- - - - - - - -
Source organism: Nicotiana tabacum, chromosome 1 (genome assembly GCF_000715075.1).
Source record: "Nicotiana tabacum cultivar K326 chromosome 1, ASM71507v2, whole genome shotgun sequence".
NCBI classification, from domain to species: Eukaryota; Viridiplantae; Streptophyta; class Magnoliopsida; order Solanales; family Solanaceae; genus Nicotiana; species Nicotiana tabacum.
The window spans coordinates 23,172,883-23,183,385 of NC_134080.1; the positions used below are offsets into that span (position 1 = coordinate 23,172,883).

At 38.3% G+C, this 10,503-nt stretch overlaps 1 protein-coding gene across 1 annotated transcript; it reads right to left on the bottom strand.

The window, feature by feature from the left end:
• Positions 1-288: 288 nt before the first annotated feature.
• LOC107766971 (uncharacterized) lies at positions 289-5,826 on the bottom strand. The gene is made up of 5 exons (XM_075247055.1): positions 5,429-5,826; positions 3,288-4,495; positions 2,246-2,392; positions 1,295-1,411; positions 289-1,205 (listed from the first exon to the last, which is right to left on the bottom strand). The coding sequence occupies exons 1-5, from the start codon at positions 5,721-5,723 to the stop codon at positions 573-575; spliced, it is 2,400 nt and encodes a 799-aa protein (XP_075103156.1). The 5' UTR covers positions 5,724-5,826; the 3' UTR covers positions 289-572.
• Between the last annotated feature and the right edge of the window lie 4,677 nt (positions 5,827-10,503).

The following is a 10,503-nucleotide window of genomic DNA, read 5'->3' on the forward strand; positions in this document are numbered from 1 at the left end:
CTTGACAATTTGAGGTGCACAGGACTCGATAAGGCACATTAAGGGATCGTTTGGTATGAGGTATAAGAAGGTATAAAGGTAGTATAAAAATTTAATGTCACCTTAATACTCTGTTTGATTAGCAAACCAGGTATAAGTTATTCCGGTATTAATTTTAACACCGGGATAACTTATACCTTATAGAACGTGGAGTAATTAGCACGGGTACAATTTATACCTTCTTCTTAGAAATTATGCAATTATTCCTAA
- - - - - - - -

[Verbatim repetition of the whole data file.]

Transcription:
Source organism: Nicotiana tabacum, chromosome 1 (genome assembly GCF_000715075.1).
Source record: "Nicotiana tabacum cultivar K326 chromosome 1, ASM71507v2, whole genome shotgun sequence".
NCBI classification, from domain to species: Eukaryota; Viridiplantae; Streptophyta; class Magnoliopsida; order Solanales; family Solanaceae; genus Nicotiana; species Nicotiana tabacum.
The window spans coordinates 23,172,883-23,183,385 of NC_134080.1; the positions used below are offsets into that span (position 1 = coordinate 23,172,883).

At 38.3% G+C, this 10,503-nt stretch overlaps 1 protein-coding gene across 1 annotated transcript; it reads right to left on the bottom strand.

The window, feature by feature from the left end:
• Positions 1-288: 288 nt before the first annotated feature.
• LOC107766971 (uncharacterized) lies at positions 289-5,826 on the bottom strand. The gene is made up of 5 exons (XM_075247055.1): positions 5,429-5,826; positions 3,288-4,495; positions 2,246-2,392; positions 1,295-1,411; positions 289-1,205 (listed from the first exon to the last, which is right to left on the bottom strand). The coding sequence occupies exons 1-5, from the start codon at positions 5,721-5,723 to the stop codon at positions 573-575; spliced, it is 2,400 nt and encodes a 799-aa protein (XP_075103156.1). The 5' UTR covers positions 5,724-5,826; the 3' UTR covers positions 289-572.
• Between the last annotated feature and the right edge of the window lie 4,677 nt (positions 5,827-10,503).

The following is a 10,503-nucleotide window of genomic DNA, read 5'->3' on the forward strand; positions in this document are numbered from 1 at the left end:
CTTGACAATTTGAGGTGCACAGGACTCGATAAGGCACATTAAGGGATCGTTTGGTATGAGGTATAAGAAGGTATAAAGGTAGTATAAAAATTTAATGTCACCTTAATACTCTGTTTGATTAGCAAACCAGGTATAAGTTATTCCGGTATTAATTTTAACACCGGGATAACTTATACCTTATAGAACGTGGAGTAATTAGCACGGGTACAATTTATACCTTCTTCTTAGAAATTATGCAATTATTCCTAA